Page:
Etive Mòr wins Umbraco Sustainability Challenge with low-carbon website design


open-source .NET web content management system (CMS) company, Umbraco, has announced that Scottish start-up, Etive Mòr, has won its inaugural Sustainability Challenge.

The Umbraco Sustainability Challenge was announced in October 2023 to encourage web developers and digital agencies to share their successes with implementing carbon-conscious web design practices that measurably reduce the carbon footprint of sites built on the Umbraco CMS platform.

Etive Mòr launched in 2023 to provide APIs that help businesses to measure sustainability. Company founder, Liam Laverty, commented, “The Sustainability Challenge was announced around the same time we were making the decision to rebuild our company website. That solidified our choice to go with Umbraco and we set an ambitious goal to halve our website’s CO2 emissions.”

In a company blog post, Liam Laverty explained how Etive Mòr applied the Umbraco Content Delivery API, the uSync package, and Next.js Static Site Generation (SSG), which pre-builds front-end pages and deploys them via an Azure Content Delivery Network (CDN), rather than using an energy-intensive web server which compiles HTML pages every time a visitor lands on a site. This architecture allowed Etive Mòr to create a website with a measurably reduced carbon footprint. Laverty comments, “The best way to reduce CO2 emissions is not to produce them in the first place, and Umbraco’s new APIs have allowed us to stop doing just that.

The Sustainability Best Practices published by the Umbraco community Sustainability Team, recommends setting a web page limit of 1Mbyte. By using standard fonts and few colours and images, Etive Mòr shrank its web page weight from 800Kb to 188.6Kb, reducing its Scope 1 emissions by 75%.

Switching off the production server for 90% of the day reduced the site’s Scope 2 emissions.

Scope 3 emissions were reduced by taking a DevOps approach that decreased Github server compute time from 25 hours a month, down to 3.5 hours a month.

Etive Mòr’s redesign of the application’s architecture also reduced its energy consumption on the Umbraco server by more than 90%.

Congratulating Etive Mòr on winning the Sustainability Challenge, Umbraco CMS Product Owner, and Umbraco community Sustainability team leader, Lasse Fredslund said, “Our goal with the Sustainability Challenge was to share carbon-conscious web design and architectures that measurably reduce the energy consumption and CO2e resulting from running websites on the Umbraco CMS platform. Etive Mòòr’s site build implements many of the recommendations provided in Umbraco’s Sustainability Best Practices and provides a blueprint in sustainable web design that others can easily follow.”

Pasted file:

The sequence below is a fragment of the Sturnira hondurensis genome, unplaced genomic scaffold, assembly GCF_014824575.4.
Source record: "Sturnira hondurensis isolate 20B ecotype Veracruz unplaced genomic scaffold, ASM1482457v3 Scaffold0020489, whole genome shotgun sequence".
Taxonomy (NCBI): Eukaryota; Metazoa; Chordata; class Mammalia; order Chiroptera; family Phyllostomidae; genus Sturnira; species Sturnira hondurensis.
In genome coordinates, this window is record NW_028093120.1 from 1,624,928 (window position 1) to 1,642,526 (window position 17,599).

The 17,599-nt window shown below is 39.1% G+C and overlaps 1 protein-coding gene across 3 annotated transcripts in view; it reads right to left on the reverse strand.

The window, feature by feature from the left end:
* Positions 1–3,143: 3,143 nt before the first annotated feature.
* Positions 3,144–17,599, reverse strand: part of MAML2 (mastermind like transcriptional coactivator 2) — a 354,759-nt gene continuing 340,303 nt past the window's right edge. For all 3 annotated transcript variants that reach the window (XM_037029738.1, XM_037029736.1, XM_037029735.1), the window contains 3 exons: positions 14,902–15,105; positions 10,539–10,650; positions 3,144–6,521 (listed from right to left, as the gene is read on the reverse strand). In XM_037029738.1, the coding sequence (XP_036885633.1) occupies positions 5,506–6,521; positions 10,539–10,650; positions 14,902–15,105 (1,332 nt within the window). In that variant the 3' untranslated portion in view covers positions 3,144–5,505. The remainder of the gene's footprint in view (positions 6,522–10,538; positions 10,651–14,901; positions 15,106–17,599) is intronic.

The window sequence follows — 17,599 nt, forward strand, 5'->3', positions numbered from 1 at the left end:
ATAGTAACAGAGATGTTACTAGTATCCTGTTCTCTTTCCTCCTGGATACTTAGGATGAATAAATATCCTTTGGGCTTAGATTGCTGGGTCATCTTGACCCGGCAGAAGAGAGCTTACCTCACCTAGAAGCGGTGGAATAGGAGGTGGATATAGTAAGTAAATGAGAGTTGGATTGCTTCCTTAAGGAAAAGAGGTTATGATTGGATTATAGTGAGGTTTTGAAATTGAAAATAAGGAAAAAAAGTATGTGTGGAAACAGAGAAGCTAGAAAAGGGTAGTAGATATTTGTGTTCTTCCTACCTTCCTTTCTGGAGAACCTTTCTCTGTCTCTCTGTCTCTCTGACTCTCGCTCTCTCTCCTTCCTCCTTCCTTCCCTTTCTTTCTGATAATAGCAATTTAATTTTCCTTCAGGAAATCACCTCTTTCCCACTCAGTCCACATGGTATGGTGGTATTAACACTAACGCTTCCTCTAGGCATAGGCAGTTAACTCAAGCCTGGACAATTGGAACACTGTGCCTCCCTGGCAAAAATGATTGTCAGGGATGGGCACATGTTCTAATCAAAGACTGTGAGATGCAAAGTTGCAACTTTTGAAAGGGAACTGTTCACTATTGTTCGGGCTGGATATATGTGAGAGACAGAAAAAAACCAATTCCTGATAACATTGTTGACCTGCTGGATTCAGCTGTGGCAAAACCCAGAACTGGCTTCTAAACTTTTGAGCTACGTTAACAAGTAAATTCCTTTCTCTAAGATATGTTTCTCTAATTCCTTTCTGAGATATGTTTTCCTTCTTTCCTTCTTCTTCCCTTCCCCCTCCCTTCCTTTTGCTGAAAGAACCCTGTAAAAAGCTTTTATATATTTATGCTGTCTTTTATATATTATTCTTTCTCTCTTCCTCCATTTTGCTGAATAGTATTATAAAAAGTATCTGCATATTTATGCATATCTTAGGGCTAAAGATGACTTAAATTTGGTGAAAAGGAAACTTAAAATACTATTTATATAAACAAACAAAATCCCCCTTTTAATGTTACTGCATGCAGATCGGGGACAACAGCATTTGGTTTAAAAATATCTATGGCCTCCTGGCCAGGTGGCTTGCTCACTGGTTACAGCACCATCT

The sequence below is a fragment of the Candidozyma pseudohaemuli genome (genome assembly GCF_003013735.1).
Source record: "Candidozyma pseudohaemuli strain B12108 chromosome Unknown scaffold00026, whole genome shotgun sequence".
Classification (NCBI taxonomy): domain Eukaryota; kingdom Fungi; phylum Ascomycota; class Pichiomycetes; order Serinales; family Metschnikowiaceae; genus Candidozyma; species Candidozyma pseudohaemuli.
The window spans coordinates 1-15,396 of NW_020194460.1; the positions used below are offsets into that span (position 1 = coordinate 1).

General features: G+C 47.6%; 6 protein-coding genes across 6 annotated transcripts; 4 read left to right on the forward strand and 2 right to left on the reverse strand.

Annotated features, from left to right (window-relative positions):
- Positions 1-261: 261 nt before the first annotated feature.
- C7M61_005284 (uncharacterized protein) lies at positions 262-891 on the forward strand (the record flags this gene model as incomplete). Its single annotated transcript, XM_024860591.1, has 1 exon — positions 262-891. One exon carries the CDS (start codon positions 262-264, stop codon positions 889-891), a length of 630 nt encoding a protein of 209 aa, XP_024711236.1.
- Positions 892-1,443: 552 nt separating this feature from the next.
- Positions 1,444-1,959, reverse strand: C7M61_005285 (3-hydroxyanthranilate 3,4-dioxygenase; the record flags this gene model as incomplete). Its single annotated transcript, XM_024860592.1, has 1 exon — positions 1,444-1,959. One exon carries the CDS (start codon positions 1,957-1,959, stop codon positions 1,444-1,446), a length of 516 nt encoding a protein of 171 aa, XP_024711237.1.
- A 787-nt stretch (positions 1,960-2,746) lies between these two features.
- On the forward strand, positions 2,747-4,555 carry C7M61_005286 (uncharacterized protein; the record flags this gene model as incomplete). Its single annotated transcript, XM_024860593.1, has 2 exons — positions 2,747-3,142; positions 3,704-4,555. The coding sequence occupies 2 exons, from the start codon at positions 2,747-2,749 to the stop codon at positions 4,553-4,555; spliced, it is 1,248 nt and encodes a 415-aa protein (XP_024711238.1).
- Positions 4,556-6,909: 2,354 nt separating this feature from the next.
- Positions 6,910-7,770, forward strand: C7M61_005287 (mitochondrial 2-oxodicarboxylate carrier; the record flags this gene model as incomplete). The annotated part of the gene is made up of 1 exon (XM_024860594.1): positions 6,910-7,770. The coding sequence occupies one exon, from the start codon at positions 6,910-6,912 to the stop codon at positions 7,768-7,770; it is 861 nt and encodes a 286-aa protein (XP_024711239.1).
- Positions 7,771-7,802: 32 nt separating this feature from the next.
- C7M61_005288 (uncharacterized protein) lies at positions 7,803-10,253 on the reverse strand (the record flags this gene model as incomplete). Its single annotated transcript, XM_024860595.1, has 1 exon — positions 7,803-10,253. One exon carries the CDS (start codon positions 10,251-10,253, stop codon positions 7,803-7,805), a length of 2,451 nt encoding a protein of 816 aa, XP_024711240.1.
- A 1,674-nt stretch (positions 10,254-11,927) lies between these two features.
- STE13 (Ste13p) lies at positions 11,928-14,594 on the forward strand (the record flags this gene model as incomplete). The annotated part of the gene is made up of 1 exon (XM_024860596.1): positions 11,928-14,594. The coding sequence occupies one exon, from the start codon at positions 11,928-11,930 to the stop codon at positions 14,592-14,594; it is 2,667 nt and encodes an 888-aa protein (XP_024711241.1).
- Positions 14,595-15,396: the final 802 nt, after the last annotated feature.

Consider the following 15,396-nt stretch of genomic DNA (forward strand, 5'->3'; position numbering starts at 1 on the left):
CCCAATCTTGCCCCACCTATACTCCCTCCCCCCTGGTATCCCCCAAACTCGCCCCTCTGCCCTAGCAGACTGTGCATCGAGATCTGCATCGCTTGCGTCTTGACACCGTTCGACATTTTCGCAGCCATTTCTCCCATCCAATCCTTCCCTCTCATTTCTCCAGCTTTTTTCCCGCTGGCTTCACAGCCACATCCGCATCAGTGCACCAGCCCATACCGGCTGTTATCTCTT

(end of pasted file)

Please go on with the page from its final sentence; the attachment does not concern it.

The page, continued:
Laverty explains in his blog that, instead of the traditional method of HTML page content being compiled when visitors land on a site, which requires a server to sit waiting for requests, Static Site Generation creates front-end websites during the site build and serves content via the Azure CDN, only sending a request to the Umbraco backoffice, via the Next.js app, when stale content needs to be updated. “This means that we’re able to turn off our Umbraco server for more than 23 hours a day. Most pages are created once, irrespective of the number of visitors who will view them. Because of this, we achieve a 95% reduction in CO2e from our Umbraco backoffice application’s Scope 2 emissions,” writes Laverty.

To further reduce the carbon footprint of its site, Etive Mòr makes sure that its build servers are located in Scotland where they are mostly powered by renewable energy, or low-carbon sources. When this is not possible, the company tries to run the build servers at the least-carbon-intense time of day from a datacentre with a low-carbon energy mix. The company also self-hosts Github Action runners in its Edinburgh office to ensure that its DevOps pipelines are run and powered in Scotland.

When tested using independent, third-party CO2 calculators, the newly-designed website now scores A+ in Ecograder and emits less GHG than 96% of websites, as rated by

The old site produced between 0.24g and 0.25g CO2 equivalent when tested using and Ecograder. The first page view of the new Etive Mòr website, built on Umbraco Cloud using the carbon-conscious architecture, produces between 0.03g to 0.06g CO2e.

Commenting on the carbon-conscious design, Liam Laverty observes that sustainable website design optimizes operational efficiency, which also has cost benefits for businesses, stating, “Cost reductions are an additional benefit. A comparable always-on instance would set us back over £200 a month, while our projected Azure spend on the website this month is below £40. We’d recommend trialing this approach to anyone looking to implement static site generation for small and infrequently changed websites.”

We initially set a carbon reduction target of 50% and we’ve significantly overachieved in that regard. We’ve taken steps to architect, design and develop our website in a way that will produce as little CO2e as possible. We hope that by publishing our architecture and development decisions, we encourage others to look into the Content Delivery API and SSG approach to Umbraco development in their upcoming projects.”